Today I did four hours of metal-detecting at a site in VÃ¥rdinge where a Wendelring bronze torque from about 600 BC has been found. Reiner Knizia’s popular card game Lost Cities has a thinly applied archaeological theme, and on the board is actually an image of a Wendelring torque just like the one from VÃ¥rdinge. (A Lost Cities deck can easily be made from two packs of normal playing cards using a marker pen on a few cards.)
The torques often come in twos and threes, so I was hoping to find another one today. In early April when my team was there, the site was still largely covered with snow and melt water, but today was a beautiful summer day. No Late Bronze Age torque though: only a lot of 20th century stuff, mainly rifle cartridges, bullets and bottle tops.
Two of the finds are inscribed and kind of fun.
The older one is a lead seal used to seal something tied up with string. It bears the legends “SALVSJÃ- QVARN” and “STOCKHOLM”. This is funny because a) it’s a typo for SaltsjÃ¶qvarn, and b) the place is in my home municipality Nacka. It was a major industrial flour mill that operated from 1890 to 1988.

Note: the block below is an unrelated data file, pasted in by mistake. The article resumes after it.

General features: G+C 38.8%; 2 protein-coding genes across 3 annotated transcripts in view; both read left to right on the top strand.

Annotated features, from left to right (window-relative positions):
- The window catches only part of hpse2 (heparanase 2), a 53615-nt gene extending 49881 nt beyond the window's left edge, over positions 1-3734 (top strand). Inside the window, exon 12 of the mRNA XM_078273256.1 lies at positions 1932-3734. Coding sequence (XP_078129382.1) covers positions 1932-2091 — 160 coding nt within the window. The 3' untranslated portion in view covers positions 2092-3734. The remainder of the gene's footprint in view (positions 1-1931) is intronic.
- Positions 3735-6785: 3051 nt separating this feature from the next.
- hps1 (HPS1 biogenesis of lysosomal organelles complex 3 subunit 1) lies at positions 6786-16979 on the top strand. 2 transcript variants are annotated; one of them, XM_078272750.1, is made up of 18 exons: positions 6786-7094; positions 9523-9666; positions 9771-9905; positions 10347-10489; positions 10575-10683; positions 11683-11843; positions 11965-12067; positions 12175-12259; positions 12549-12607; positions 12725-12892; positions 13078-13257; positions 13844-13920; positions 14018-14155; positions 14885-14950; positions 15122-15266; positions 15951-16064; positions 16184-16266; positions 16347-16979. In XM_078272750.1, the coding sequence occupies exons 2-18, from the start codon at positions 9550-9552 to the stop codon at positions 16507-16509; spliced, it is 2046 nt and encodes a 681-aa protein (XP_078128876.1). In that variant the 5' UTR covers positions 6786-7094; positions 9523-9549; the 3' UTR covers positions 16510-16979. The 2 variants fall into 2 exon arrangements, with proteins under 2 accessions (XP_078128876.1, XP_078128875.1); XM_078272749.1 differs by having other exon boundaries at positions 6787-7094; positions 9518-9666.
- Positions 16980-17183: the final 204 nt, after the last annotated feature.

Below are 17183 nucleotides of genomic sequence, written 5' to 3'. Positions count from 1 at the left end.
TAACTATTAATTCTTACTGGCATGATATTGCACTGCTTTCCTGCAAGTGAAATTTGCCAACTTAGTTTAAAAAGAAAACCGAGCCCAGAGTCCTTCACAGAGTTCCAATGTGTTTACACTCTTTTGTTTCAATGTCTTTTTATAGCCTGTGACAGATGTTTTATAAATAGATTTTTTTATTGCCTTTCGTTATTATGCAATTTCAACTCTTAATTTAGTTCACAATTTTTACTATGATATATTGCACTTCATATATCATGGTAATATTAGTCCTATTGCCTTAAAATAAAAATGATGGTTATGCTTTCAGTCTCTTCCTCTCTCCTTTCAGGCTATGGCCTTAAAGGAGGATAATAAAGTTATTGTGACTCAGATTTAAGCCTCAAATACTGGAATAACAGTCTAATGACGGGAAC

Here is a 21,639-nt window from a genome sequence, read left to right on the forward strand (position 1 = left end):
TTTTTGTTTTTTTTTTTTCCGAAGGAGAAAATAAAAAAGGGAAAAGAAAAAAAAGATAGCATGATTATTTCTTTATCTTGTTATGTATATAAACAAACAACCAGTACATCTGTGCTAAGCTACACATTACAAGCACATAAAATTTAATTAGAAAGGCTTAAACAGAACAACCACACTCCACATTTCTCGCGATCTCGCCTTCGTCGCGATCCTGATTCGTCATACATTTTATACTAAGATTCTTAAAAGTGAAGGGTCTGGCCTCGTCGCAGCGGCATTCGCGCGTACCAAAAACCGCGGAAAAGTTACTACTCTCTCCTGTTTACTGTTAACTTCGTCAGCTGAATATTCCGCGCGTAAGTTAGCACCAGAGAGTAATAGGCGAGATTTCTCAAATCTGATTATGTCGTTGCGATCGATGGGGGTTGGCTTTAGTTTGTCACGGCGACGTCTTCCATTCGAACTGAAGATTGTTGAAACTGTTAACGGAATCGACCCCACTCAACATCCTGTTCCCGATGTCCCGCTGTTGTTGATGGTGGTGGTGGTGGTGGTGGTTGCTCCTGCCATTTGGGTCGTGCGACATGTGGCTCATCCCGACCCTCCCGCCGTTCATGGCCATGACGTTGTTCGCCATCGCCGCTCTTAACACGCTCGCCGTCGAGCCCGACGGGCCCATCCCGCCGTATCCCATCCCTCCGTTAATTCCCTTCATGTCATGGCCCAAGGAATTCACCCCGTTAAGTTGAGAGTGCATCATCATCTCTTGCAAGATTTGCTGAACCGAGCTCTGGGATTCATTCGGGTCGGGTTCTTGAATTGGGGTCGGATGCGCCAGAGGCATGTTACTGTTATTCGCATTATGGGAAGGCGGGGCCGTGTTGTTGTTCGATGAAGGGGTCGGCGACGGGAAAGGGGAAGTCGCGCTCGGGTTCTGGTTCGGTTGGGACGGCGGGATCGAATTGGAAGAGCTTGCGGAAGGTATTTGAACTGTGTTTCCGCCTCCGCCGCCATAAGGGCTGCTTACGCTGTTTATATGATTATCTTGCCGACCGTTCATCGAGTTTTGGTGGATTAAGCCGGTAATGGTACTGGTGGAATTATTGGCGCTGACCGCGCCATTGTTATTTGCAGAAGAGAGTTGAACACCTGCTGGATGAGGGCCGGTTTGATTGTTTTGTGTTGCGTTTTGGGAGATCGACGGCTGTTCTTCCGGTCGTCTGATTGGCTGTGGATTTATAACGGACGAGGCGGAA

To someone with my background, Baldor is a prince of the Rohirrim in Tolkien’s Middle-earth (Anglo-Saxon Cossacks, to use the recently deceased Diana Wynne Jones’s term) who makes a drunken vow and enters the Paths of the Dead, never to be seen again. To a 20th century Swedish farmer or an inhabitant of Fort Smith, Arkansas, however, Baldor is a maker of electrical motors. The company is still around and was bought last year by ABB, an industrial multinational with some Swedish roots.
The VM3542 motor whose spec plate I found is still made and retails for about $275. Don’t know if a date of manufacture can be inferred from the punched info on the plate.